The Church went down in the history of Old Russian literature in connection with the legends and chronicles of the Siege of Pskov in 1581. “The Tale of the Arrival of the Polish King Stefan Batory” mentions a wonderful vision of the Intercession Monastery’s elder Dorotheus about a visit to the Church of Our Lady with a host of saints, whoe protection helped save Pskov. In the Church’s synodics (memorial records) are mentioned the names of the monks-defenders of Pskov killed during the siege.
This Church is unique not only for Pskov, but also for Novgorod, the city that was a rich source of borrowing for Pskov builders.
The Church of the Epiphany with a Belfry. 15th century
The chronicles date the foundation of the Church to 1496. For Pskov architecture, this is an exemplary domed tri-apsidal church with two symmetrical one-apsidal one-domed chapels with galleries, combined in the western side with a common vestibule, and with a five-span belfry adjacent from the northwestern corner and set on a massive chamber.
The onion-shaped head and the facades of the side churches — the northern one built in the name of the Three Saints and the southern one built in the name of the Beheading of John the Baptist — were restored in 2008. The Church has preserved its authentic value.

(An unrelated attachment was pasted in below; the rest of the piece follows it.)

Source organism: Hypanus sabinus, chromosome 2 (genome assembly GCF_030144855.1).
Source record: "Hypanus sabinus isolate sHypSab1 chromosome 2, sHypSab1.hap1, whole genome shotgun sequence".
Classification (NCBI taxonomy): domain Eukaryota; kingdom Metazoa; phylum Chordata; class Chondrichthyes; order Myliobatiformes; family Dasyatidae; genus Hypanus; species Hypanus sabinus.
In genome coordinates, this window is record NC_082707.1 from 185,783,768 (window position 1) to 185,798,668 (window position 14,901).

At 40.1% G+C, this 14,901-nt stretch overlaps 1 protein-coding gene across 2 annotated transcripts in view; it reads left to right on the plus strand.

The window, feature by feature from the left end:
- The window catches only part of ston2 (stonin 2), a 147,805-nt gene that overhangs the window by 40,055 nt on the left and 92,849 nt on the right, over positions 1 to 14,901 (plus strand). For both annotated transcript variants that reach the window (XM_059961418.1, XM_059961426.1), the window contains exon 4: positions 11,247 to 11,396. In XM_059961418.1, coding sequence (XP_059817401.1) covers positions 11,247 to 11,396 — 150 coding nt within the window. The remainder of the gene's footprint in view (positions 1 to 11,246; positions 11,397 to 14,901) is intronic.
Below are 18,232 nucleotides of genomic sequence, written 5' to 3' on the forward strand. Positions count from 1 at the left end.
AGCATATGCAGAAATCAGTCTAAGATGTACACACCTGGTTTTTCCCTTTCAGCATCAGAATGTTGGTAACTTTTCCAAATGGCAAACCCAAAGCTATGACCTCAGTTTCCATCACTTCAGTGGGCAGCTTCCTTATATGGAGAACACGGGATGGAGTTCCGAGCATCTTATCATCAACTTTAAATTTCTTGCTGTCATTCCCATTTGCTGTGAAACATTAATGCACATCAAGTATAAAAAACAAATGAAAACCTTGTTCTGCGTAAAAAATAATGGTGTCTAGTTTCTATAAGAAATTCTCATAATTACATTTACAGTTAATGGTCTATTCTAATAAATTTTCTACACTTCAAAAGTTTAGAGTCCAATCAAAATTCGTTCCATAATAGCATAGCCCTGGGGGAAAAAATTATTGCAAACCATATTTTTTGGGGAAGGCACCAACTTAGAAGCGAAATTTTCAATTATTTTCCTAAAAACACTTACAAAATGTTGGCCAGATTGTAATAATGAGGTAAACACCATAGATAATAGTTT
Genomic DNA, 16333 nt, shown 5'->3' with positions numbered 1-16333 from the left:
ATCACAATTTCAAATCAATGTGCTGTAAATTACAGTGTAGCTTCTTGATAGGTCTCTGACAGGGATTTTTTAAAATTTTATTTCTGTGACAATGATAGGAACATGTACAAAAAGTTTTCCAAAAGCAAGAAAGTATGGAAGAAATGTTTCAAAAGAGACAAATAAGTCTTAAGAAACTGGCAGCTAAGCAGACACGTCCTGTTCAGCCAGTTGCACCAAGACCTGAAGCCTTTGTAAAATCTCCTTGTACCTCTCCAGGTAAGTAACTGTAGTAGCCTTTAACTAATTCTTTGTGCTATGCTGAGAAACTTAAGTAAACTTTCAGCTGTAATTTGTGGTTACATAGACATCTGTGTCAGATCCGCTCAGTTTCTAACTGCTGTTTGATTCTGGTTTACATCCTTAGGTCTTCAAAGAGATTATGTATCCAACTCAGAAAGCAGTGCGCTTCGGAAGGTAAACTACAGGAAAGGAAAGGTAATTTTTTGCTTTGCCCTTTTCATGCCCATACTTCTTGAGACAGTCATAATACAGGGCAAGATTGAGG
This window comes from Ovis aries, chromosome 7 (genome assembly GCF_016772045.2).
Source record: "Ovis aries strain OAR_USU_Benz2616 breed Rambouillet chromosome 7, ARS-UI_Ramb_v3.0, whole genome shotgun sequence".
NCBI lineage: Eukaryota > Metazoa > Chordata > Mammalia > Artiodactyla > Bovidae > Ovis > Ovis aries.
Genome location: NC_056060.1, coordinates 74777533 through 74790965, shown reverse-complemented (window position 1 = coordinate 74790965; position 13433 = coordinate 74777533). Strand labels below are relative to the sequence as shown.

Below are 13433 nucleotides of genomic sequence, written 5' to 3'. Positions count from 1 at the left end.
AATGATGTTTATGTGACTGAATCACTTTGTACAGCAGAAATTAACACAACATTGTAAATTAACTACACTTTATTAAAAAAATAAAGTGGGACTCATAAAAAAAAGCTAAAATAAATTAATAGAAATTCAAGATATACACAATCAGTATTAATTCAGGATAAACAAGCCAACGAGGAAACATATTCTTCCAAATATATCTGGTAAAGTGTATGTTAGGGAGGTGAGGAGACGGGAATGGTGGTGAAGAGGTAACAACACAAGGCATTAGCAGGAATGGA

For the first time in the Pskov architecture, the Church’s interior has a symmetrical composition in regard of its longitudinal axis. Various innovations were used in its facade compositions. The pillars of the Church do not oppose the body, but accentuate its efforts. Their round shapes make the pillars visually smaller — and this is an exceptional phenomenon for Pskov, because until then this effect could not have been achieved. Among other things, this is the first example in Pskov of the construction of the bell chamber’s pillars in a special building separated from the main body.